MK-3475 and FDA approval.  Scuttlebutt and various somewhat more reliable sources, continue to indicate that Merck's anti-PD1 drug, Pembrolizumab, will gain FDA approval sometime this year.  However, it looks as though, approval will come with the stipulation that the patient has to have failed ipi FIRST!  Happened to have a meeting at work related to a Merck vaccine, replete with company reps.  One was very bright and knowledgeable, so after the meeting business was finished up, and commenting that I realized my topic was not really his bailiwick, I asked, "What have you heard about FDA approval of MK-3475?"  He seemed a bit startled that I was asking about it, but to MY surprise, he actually knew a pretty good bit about the drug, its trials, and the BMS anti-PD1 product, Nivolumab, as well.  Sadly, there was no surprise in that he, too, was under the impression that approval would come this year, with the stipulation it would be indicated for ipi refractory patients only.  He pointed out that once approved, docs could prescribe it "off label" for patients who had NOT yet failed ipi.  I agreed that that was certainly true, however, it would be unlikely for insurance companies to pay for it in that circumstance.  An expected problem that he acknowledged.  Anyhow, he was a nice guy.  Clearly not his call by any means.  And proof...once again...I will ask anybody anything!  Link below just to show that so much of the world doesn't give two hoots about healing patients in any other regard than how it affects their stock portfolio!!!  What'cha gonna do?
Focus on the financial contest...rather than healing patients? 

Delicious lamb chops!!!!  Season chops with salt and pepper.  Place in hot pan with a bit of olive oil.  Turn repeatedly until getting nice and browned on both sides.  Toss in several garlic cloves still in their nature made wrappers.  Toss in a couple of sprigs of thyme and rosemary.  Continue turning occasionally.  When to your desired level of doneness....drizzle with 2 tablespoons of balsamic vinegar and 1 tablespoon honey.  Girl!!!  It's YUM!  (Partially stolen from Jamie Oliver!)

Need a side with those chops?  Cover couscous with boiling water, lid on, and let sit.  Toss 3/4's bag of arugula, 1 chili, 2-3 spring onions, mint leaves and cilantro with the juice of one lime and a good drizzle of olive oil in the food processor and blitz for just a minute.  Once the couscous is ready, toss it with the chopped veggies.  It is so good!  (Also Jamie Oliver inspired!)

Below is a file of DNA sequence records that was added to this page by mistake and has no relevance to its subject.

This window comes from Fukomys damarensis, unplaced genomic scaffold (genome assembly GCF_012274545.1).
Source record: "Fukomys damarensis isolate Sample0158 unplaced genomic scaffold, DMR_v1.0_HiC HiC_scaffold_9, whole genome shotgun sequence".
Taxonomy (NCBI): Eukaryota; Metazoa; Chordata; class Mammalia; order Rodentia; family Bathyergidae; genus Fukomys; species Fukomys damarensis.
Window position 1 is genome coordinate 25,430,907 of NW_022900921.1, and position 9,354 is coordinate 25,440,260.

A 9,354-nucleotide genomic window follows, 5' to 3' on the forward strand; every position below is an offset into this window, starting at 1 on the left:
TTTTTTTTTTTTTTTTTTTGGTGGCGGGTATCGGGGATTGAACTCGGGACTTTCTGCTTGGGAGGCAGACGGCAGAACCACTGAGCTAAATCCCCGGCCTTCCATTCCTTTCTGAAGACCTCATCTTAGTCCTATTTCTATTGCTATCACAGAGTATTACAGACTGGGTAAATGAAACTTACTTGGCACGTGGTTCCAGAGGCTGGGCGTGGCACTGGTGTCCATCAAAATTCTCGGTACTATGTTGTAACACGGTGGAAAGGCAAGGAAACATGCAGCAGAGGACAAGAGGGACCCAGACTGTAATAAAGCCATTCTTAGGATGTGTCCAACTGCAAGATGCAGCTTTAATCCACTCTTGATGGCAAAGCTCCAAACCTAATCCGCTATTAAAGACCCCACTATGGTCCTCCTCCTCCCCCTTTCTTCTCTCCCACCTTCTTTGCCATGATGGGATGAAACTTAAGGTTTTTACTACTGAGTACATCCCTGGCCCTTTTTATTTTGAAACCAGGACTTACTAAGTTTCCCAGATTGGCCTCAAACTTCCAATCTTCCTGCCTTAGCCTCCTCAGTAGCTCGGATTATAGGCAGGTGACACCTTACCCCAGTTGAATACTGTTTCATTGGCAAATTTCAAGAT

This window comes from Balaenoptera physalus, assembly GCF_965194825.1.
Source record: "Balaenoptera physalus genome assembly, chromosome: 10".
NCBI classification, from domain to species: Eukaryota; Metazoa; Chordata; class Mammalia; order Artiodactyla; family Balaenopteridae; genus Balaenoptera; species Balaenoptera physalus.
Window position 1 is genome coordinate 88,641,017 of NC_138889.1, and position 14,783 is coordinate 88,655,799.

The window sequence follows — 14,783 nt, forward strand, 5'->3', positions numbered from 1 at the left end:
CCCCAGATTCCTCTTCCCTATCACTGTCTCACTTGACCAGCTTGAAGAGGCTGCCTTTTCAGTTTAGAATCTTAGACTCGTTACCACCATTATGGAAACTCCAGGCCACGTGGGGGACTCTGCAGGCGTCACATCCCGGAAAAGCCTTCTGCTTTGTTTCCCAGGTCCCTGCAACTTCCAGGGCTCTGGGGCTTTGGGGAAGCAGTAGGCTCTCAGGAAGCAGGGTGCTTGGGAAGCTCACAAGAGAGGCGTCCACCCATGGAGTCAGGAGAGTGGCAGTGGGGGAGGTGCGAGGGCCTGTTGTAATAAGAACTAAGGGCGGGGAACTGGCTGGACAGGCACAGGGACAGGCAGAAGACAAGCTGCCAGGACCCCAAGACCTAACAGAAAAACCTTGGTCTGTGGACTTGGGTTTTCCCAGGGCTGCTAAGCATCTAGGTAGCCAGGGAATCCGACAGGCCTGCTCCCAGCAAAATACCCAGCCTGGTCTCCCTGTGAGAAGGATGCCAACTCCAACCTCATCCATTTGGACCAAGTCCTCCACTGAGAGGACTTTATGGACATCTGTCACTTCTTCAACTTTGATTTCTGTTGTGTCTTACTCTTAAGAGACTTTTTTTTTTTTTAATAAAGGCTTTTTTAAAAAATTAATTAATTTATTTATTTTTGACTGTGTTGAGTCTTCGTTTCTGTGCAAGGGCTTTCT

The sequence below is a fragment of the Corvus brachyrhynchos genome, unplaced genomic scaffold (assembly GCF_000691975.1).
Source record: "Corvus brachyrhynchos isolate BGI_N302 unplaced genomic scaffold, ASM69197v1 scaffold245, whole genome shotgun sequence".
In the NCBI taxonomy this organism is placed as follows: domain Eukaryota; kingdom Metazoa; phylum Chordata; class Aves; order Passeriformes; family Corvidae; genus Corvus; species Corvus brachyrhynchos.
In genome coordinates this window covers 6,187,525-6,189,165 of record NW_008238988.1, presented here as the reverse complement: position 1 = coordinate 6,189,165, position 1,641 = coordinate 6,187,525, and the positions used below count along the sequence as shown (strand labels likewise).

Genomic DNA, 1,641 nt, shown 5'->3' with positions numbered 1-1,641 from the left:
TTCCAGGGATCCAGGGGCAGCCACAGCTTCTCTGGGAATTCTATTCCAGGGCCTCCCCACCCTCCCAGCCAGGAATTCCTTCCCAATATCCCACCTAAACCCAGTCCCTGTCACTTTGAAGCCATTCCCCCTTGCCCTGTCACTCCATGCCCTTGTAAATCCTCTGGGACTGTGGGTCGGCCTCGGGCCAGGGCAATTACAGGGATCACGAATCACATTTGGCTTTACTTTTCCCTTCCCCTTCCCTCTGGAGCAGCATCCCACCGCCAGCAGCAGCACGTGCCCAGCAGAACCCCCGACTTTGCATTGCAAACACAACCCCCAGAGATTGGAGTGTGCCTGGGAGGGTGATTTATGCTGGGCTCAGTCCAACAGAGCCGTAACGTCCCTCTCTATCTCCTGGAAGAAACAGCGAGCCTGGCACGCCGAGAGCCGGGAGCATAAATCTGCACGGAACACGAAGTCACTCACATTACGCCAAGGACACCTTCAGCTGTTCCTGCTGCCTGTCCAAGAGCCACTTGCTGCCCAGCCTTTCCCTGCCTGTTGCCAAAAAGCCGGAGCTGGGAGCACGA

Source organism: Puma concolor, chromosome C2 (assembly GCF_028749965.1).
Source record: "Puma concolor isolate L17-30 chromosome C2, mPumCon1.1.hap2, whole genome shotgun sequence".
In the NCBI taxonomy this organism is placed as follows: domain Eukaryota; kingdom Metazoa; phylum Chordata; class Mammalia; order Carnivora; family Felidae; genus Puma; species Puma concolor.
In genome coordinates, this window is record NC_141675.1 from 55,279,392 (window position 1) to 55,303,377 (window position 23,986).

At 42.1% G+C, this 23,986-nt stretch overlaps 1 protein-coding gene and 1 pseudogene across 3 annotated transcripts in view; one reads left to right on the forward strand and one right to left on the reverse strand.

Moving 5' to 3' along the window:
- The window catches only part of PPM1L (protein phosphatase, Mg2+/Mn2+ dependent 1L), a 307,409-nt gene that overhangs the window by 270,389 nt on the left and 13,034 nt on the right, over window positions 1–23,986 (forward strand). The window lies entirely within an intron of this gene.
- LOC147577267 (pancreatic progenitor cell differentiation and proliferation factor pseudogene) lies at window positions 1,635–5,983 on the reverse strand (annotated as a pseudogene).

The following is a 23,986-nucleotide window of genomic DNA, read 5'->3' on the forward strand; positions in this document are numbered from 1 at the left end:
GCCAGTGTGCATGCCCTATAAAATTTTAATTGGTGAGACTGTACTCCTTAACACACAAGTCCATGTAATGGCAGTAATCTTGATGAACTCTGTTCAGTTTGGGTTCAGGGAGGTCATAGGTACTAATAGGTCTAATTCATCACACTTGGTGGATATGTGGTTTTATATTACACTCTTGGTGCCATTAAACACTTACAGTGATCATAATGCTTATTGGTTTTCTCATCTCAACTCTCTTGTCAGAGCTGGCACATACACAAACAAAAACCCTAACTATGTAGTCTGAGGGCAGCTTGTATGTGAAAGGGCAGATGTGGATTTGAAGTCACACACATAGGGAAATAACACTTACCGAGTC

Guess that's about as random as it gets.  Much love - c

Monday, June 23, 2014

Smoky Mountain Respite

The best hiking buddies!

Fern Falls

B being very brave!
There is nothing more refreshing to the body and the spirit than a walk in the mountains with friends.  B has much better pics, but these tell some of the story.  It was lovely and learned.  Much love to Don.  Thanks for sharing your world with us.  Love, c

Wednesday, June 18, 2014

One YEAR since last Nivolumab infusion!!!

I cannot believe how quickly time goes by!  Such realizations make me work even harder to appreciate every minute!

Latest stats:
130 months since melanoma diagnosis
50 months Stage IV
44 months NED
42 months since start of Nivolumab/Peptide vaccine trial at Moffitt
12 months since last dose of Nivo!!!!!

Since my last Nivo dose, I've had follow-up appointments and scans (CT's of neck, chest and pelvis with an MRI of the brain) every three months at first and am now on an every 6 month schedule. My next set will be in September.  The arthralgias, mouth issues, and crazily enough....flares at the peptide vaccine sites...continue occasionally, though not nearly as often or as notable as they were at other times.  The worst recent arthralgias were focused mainly on right hip and knee back in April, with some aches in elbows and shoulders then as well...but they gradually resolved.  I've had two separate episodes of very minor lesions to my tongue and general oral tenderness since March.  They really weren't that big a deal, except that when they start, I fear I'm heading back to where I once was! However, the tenderness resolved in a few days and caused no real trouble.  My vitiligo continues to increase gradually.  My entire chest is pretty much white...which I prefer to the blotchy business!

Still work pretty much full time hours. I feel so lucky to watch my little creatures grow and meet new ones everyday.  I'm running better, faster and that feels good.  Rosie is kicking my bootie with some track work outs that left me quite sore!  Shows I need to do that more often!